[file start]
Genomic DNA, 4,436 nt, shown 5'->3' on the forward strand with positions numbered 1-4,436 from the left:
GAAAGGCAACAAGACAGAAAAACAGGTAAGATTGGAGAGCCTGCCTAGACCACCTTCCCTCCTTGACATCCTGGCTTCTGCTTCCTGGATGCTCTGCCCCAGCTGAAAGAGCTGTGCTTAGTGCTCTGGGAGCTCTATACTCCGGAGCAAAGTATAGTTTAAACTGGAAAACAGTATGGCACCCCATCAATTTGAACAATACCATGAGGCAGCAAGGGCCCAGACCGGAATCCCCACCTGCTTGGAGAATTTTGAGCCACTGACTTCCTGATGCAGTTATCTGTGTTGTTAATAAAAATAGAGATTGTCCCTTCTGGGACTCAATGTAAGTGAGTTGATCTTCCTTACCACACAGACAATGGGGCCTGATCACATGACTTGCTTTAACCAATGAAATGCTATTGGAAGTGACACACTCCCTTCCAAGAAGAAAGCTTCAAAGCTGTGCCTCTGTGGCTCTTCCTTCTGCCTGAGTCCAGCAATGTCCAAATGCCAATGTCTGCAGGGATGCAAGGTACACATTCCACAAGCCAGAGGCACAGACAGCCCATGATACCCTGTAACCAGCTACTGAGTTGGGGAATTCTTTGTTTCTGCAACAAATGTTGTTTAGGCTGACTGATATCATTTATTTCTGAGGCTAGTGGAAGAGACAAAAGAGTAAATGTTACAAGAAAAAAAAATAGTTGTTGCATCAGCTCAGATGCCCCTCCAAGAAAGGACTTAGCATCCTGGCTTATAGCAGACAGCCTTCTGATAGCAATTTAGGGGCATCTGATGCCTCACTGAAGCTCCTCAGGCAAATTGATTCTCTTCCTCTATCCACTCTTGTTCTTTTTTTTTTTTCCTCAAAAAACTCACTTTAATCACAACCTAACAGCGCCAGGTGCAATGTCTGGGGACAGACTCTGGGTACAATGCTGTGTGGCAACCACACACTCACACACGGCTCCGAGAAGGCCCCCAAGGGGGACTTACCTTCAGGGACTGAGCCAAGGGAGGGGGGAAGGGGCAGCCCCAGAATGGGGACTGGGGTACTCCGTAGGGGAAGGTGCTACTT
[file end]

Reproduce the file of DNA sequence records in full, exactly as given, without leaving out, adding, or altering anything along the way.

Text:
Genomic DNA, 4,436 nt, shown 5'->3' on the forward strand with positions numbered 1-4,436 from the left:
GAAAGGCAACAAGACAGAAAAACAGGTAAGATTGGAGAGCCTGCCTAGACCACCTTCCCTCCTTGACATCCTGGCTTCTGCTTCCTGGATGCTCTGCCCCAGCTGAAAGAGCTGTGCTTAGTGCTCTGGGAGCTCTATACTCCGGAGCAAAGTATAGTTTAAACTGGAAAACAGTATGGCACCCCATCAATTTGAACAATACCATGAGGCAGCAAGGGCCCAGACCGGAATCCCCACCTGCTTGGAGAATTTTGAGCCACTGACTTCCTGATGCAGTTATCTGTGTTGTTAATAAAAATAGAGATTGTCCCTTCTGGGACTCAATGTAAGTGAGTTGATCTTCCTTACCACACAGACAATGGGGCCTGATCACATGACTTGCTTTAACCAATGAAATGCTATTGGAAGTGACACACTCCCTTCCAAGAAGAAAGCTTCAAAGCTGTGCCTCTGTGGCTCTTCCTTCTGCCTGAGTCCAGCAATGTCCAAATGCCAATGTCTGCAGGGATGCAAGGTACACATTCCACAAGCCAGAGGCACAGACAGCCCATGATACCCTGTAACCAGCTACTGAGTTGGGGAATTCTTTGTTTCTGCAACAAATGTTGTTTAGGCTGACTGATATCATTTATTTCTGAGGCTAGTGGAAGAGACAAAAGAGTAAATGTTACAAGAAAAAAAAATAGTTGTTGCATCAGCTCAGATGCCCCTCCAAGAAAGGACTTAGCATCCTGGCTTATAGCAGACAGCCTTCTGATAGCAATTTAGGGGCATCTGATGCCTCACTGAAGCTCCTCAGGCAAATTGATTCTCTTCCTCTATCCACTCTTGTTCTTTTTTTTTTTTCCTCAAAAAACTCACTTTAATCACAACCTAACAGCGCCAGGTGCAATGTCTGGGGACAGACTCTGGGTACAATGCTGTGTGGCAACCACACACTCACACACGGCTCCGAGAAGGCCCCCAAGGGGGACTTACCTTCAGGGACTGAGCCAAGGGAGGGGGGAAGGGGCAGCCCCAGAATGGGGACTGGGGTACTCCGTAGGGGAAGGTGCTACTT